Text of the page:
Saturday, February 6, 2016

Tunisia's first free elections

Tunis. The lines for the first free Tunisian elections - and the first elections held since the Arab revolts began, stretched for blocks. People were patient and orderly, and eager to talk.

Tunisia's first free elections


Tunis. The lines for the first free Tunisian elections - and the first elections held since the  Arab revolts began, stretched for blocks (and by nightfall, election officials were saying 90% of eligible voters had cast ballots.) People were patient and orderly, and eager to talk.

With its educated population, small size, and large middle class Tunisia has a chance to become the first real Arab democracy, and a role model for other Arab countries. The population here is an amazing Mediteranean mosaic,of cultures, with faces that range from blonde to olive to dark brown. Some women wear short sleeves, many do not cover their heads, and almost all seem to work, even ladies who are heavily covered.

The educational level is clearly high. Despite a confusing election scheme, with more than 60 parties and many independent lists, everyone with whom I spoke said they were hopeful.  But the thread that ran through most conversations was the divide between those who will vote for the Islamist party Al-Nahda and those who won’t.

The issue seemed to boil down to one of trust. Many who supported Al-Nahda, including several women, argued that a religious party was needed to combat declining morals and corruption. Others told me that Al-Nahda deserved a chance because its followers had suffered terrible repression under the previous regime. One woman said that, given the global economic crisis, Tunisia needed Islamic banks.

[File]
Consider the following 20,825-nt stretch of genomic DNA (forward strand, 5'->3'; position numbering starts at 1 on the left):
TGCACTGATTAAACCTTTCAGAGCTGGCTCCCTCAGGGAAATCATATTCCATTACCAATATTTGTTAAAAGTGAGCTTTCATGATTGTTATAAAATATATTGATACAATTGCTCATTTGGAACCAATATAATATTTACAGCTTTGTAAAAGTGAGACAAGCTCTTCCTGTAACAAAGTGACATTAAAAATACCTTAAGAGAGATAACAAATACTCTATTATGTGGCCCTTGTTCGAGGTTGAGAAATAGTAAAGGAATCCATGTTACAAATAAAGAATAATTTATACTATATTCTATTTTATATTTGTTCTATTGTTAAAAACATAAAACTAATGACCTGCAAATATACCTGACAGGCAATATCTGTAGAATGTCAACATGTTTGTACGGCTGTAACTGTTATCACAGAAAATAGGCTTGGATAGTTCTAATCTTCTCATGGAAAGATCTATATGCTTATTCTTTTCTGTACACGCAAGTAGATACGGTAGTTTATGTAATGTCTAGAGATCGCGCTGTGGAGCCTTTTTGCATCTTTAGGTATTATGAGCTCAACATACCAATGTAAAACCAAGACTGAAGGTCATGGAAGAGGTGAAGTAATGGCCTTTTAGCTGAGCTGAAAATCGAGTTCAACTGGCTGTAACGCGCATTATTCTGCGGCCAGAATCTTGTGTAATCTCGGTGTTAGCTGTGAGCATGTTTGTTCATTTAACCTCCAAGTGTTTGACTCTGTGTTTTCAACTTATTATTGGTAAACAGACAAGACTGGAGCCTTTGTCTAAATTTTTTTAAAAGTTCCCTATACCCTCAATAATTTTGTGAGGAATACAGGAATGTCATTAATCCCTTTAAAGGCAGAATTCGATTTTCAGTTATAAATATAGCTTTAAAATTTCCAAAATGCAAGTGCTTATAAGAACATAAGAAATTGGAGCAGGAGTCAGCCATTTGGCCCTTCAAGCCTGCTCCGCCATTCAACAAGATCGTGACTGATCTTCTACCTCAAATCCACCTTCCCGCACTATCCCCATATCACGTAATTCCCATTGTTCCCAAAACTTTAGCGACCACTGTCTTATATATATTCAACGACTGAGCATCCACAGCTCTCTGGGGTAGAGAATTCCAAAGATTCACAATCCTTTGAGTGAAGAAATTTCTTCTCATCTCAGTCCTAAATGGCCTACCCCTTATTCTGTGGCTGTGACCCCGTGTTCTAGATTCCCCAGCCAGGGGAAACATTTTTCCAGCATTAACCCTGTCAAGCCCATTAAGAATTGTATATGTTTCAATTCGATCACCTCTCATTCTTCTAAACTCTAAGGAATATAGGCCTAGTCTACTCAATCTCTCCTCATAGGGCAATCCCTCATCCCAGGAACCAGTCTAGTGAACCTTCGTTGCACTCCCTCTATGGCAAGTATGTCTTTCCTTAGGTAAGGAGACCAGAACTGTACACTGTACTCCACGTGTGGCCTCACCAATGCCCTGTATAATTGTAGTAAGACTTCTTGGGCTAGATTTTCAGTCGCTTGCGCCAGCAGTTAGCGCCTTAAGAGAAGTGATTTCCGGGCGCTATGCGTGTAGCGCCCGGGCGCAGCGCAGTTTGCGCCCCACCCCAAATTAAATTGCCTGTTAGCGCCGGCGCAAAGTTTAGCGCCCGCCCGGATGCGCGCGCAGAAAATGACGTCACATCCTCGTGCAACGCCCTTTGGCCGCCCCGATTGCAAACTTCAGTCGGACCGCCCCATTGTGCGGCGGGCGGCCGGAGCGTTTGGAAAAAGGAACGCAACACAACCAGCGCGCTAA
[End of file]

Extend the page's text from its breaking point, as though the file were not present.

But none of the dozen women who told me they’d vote for Al-Nahda believed it would, or could, prevent women from working. They all were quite adamant on this point.  I hope they are correct, although they would do well to be wary.

Other women, and men, I met, who were voting for centrist and center-right parties were much more nervous about how Al-Nahda might try to change the country.

However, I felt a level of self-confidence here that is lacking in places like Iraq or Egypt – a belief that Tunisian institutions, which kept functioning even during the revolution, would help pull the country through. I was repeatedly told that Tunisians reject extremes, and wouldn’t tolerate a party that infringed on their new freedoms.

I hope they are right.

Inquirer Opinion Columnist
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About this blog

Trudy Rubin’s Worldview column runs on Thursdays and Sundays. Over the past decade she has made multiple trips to Iraq, Pakistan, Afghanistan, Egypt, Turkey, Israel and the West Bank and also written from Syria, Tunisia, Lebanon, Iran, Russia, Ukraine, South Korea and China. She is the author of Willful Blindness: the Bush Administration and Iraq, a book of her columns from 2002-2004. In 2001 she was a finalist for the Pulitzer Prize in commentary and in 2008 she was awarded the Edward Weintal prize for international reporting. In 2010 she won the Arthur Ross award for international commentary from the Academy of American Diplomacy.

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Trudy Rubin Inquirer Opinion Columnist
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